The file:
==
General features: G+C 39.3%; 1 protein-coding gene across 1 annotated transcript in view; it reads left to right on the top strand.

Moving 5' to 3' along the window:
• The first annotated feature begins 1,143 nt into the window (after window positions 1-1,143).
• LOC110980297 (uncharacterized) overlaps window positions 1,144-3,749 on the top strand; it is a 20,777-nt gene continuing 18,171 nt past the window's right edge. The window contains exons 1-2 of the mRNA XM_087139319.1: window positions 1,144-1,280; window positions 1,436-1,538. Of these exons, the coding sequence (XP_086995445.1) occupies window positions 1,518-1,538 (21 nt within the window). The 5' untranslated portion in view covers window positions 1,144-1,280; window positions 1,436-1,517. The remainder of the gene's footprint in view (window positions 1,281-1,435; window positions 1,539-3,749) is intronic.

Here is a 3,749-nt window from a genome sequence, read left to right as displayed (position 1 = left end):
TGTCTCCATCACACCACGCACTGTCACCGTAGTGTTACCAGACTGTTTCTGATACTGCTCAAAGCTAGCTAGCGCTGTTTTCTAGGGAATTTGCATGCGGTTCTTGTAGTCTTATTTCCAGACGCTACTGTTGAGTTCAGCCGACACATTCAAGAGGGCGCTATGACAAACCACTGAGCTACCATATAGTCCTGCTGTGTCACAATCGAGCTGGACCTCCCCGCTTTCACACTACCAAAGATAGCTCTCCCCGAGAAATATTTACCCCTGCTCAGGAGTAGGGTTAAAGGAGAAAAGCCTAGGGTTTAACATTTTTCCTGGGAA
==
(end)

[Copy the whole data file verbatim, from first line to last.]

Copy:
General features: G+C 39.3%; 1 protein-coding gene across 1 annotated transcript in view; it reads left to right on the top strand.

Moving 5' to 3' along the window:
• The first annotated feature begins 1,143 nt into the window (after window positions 1-1,143).
• LOC110980297 (uncharacterized) overlaps window positions 1,144-3,749 on the top strand; it is a 20,777-nt gene continuing 18,171 nt past the window's right edge. The window contains exons 1-2 of the mRNA XM_087139319.1: window positions 1,144-1,280; window positions 1,436-1,538. Of these exons, the coding sequence (XP_086995445.1) occupies window positions 1,518-1,538 (21 nt within the window). The 5' untranslated portion in view covers window positions 1,144-1,280; window positions 1,436-1,517. The remainder of the gene's footprint in view (window positions 1,281-1,435; window positions 1,539-3,749) is intronic.

Here is a 3,749-nt window from a genome sequence, read left to right as displayed (position 1 = left end):
TGTCTCCATCACACCACGCACTGTCACCGTAGTGTTACCAGACTGTTTCTGATACTGCTCAAAGCTAGCTAGCGCTGTTTTCTAGGGAATTTGCATGCGGTTCTTGTAGTCTTATTTCCAGACGCTACTGTTGAGTTCAGCCGACACATTCAAGAGGGCGCTATGACAAACCACTGAGCTACCATATAGTCCTGCTGTGTCACAATCGAGCTGGACCTCCCCGCTTTCACACTACCAAAGATAGCTCTCCCCGAGAAATATTTACCCCTGCTCAGGAGTAGGGTTAAAGGAGAAAAGCCTAGGGTTTAACATTTTTCCTGGGAA